Device: Dynamic Hip Screw (DHS); Trochanteric Fixation Nail (TFN)
Surgical stabilization of unstable intertrochanteric hip fractures using two commonly used implant categories
Other Name: Extramedullary plate/ screw device , Intramedullary nail
Active Comparator: IM device
Intramedullary Device (IM)
Device: Dynamic Hip Screw (DHS); Trochanteric Fixation Nail (TFN)
Surgical stabilization of unstable intertrochanteric hip fractures using two commonly used implant categories
Other Name: Extramedullary plate/ screw device , Intramedullary nail

Detailed Description:

Intertrochanteric hip fractures are common injuries in the elderly population. They often signify generalized physical deterioration. Operative management has become the standard of care to prevent life threatening complications and dates back to the 1940's. The design of implants has evolved significantly since then.

The sliding hip screw replaced static fixation of the femoral head in the 1950's. As a result of this improvement in design, failures have been reduced to 9-16%. The sliding hip screw allows for stable collapse of the femoral neck. This can lead to significant shortening of the proximal femur in comminuted fractures.

Current treatment modalities focus on obtaining a satisfactory union of the fracture, often at the expense of anatomical alignment. Severely comminuted fractures treated with a standard plate-hip-screw device thus commonly result in significant degrees of mal-union and shortening. In the past, implants designed to restore and maintain the anatomy of the hip have resulted in high failure rates with the implant breaking out of the femoral head. In the mid 1980's, recognition of this led to the development of various intramedullary devices for fixation of these fractures. The weight-bearing portion of the implant is therefore shifted medially, resulting in reduced lever forces on the implant and femur. Additionally, the IM device does not rely on fixation to the lateral cortex of the femur with screws. From a biomechanical standpoint, the intramedullary device has distinct advantages, as it is a load- sharing device more closely located to the axis of weight bearing than the plate-hip-screw device.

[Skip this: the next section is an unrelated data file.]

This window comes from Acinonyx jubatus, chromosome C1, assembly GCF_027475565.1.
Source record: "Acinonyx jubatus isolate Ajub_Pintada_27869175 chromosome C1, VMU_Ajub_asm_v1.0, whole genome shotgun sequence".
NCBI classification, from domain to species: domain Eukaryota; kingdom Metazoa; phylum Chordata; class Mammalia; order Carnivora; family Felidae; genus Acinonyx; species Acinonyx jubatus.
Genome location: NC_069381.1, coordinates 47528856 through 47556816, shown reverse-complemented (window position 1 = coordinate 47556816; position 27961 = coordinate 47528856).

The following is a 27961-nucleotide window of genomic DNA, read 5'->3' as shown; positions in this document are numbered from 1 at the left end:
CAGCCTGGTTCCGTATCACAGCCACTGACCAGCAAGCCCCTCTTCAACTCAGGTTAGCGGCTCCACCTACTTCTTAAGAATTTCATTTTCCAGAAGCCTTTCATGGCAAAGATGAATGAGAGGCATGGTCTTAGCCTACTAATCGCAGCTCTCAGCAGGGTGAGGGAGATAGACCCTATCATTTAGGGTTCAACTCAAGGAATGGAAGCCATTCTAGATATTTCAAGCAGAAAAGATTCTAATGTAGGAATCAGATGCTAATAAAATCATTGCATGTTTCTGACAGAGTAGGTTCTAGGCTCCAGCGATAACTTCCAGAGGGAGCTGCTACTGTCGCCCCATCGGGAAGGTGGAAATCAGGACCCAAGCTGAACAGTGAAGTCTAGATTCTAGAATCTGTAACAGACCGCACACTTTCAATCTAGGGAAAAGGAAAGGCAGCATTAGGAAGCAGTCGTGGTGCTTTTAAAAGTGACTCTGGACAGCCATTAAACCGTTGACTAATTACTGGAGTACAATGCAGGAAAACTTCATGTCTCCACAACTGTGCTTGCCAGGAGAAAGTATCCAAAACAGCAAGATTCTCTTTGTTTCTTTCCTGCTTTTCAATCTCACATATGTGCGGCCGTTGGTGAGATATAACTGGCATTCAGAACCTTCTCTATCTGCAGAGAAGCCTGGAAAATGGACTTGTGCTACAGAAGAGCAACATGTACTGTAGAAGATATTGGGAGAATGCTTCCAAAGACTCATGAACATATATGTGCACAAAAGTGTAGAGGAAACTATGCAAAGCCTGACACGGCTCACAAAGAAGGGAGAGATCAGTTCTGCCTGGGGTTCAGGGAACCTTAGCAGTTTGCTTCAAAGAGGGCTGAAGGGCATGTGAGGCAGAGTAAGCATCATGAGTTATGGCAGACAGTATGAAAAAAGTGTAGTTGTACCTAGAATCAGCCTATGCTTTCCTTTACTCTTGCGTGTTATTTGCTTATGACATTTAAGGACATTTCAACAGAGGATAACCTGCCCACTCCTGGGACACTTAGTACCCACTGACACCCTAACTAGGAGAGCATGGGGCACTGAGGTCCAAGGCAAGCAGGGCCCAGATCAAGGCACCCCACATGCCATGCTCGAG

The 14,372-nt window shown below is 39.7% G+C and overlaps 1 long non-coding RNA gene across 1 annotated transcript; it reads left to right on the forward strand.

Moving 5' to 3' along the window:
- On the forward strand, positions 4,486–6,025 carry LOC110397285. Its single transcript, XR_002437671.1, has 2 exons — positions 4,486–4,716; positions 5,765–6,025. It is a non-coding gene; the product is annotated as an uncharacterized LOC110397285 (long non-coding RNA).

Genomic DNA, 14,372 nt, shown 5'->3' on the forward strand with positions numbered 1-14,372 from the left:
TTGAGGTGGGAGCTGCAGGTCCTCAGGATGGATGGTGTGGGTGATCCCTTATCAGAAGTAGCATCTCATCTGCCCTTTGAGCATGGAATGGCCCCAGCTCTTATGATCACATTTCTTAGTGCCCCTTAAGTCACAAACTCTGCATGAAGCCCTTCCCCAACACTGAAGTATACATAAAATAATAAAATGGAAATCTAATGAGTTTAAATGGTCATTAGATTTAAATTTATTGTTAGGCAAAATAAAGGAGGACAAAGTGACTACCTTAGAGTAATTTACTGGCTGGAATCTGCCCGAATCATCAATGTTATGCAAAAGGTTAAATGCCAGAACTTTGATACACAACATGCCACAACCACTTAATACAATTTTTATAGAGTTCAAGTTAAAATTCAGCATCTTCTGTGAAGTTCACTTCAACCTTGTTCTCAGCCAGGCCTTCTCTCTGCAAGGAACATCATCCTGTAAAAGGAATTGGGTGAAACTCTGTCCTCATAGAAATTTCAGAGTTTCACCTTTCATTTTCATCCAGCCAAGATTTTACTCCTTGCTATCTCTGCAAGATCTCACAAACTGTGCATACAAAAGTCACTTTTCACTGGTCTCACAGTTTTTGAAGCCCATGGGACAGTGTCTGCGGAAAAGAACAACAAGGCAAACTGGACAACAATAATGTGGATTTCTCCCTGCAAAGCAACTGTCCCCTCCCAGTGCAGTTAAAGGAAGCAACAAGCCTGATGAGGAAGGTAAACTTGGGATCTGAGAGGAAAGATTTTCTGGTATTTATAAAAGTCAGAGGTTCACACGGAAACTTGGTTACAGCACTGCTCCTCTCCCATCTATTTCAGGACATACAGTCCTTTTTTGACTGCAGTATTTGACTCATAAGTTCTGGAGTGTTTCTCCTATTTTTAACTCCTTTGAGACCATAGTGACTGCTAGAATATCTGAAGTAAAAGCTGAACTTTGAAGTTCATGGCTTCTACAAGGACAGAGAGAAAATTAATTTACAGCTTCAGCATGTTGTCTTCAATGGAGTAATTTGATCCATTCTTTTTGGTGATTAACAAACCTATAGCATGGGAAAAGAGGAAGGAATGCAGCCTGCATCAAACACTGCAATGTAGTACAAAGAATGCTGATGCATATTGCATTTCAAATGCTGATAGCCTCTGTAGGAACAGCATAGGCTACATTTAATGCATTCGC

Advances in intramedullary designs have been promising, but the clinical results variable. The relatively high rate of fracture at the tip, specifically at the level of the locking bolts, has hampered the widespread popularity of intramedullary devices. Additionally, the large diameter of the proximal aspect of the implants required extensive reaming of the greater trochanter and partial detachment of the gluteus medius. This may lead to abductor weakness and a Trendelenburg gait. Some studies have found increased re-operation rates for these early hip-nail devices compared to the plate -hip-screw implant. Other studies have shown decreased blood loss and operative time with the nails. A meta-analysis of the literature favors the sliding hip screw design. Unfortunately, most studies focus on radiological failure rate rather than patient function and relate to the first generation of IM devices.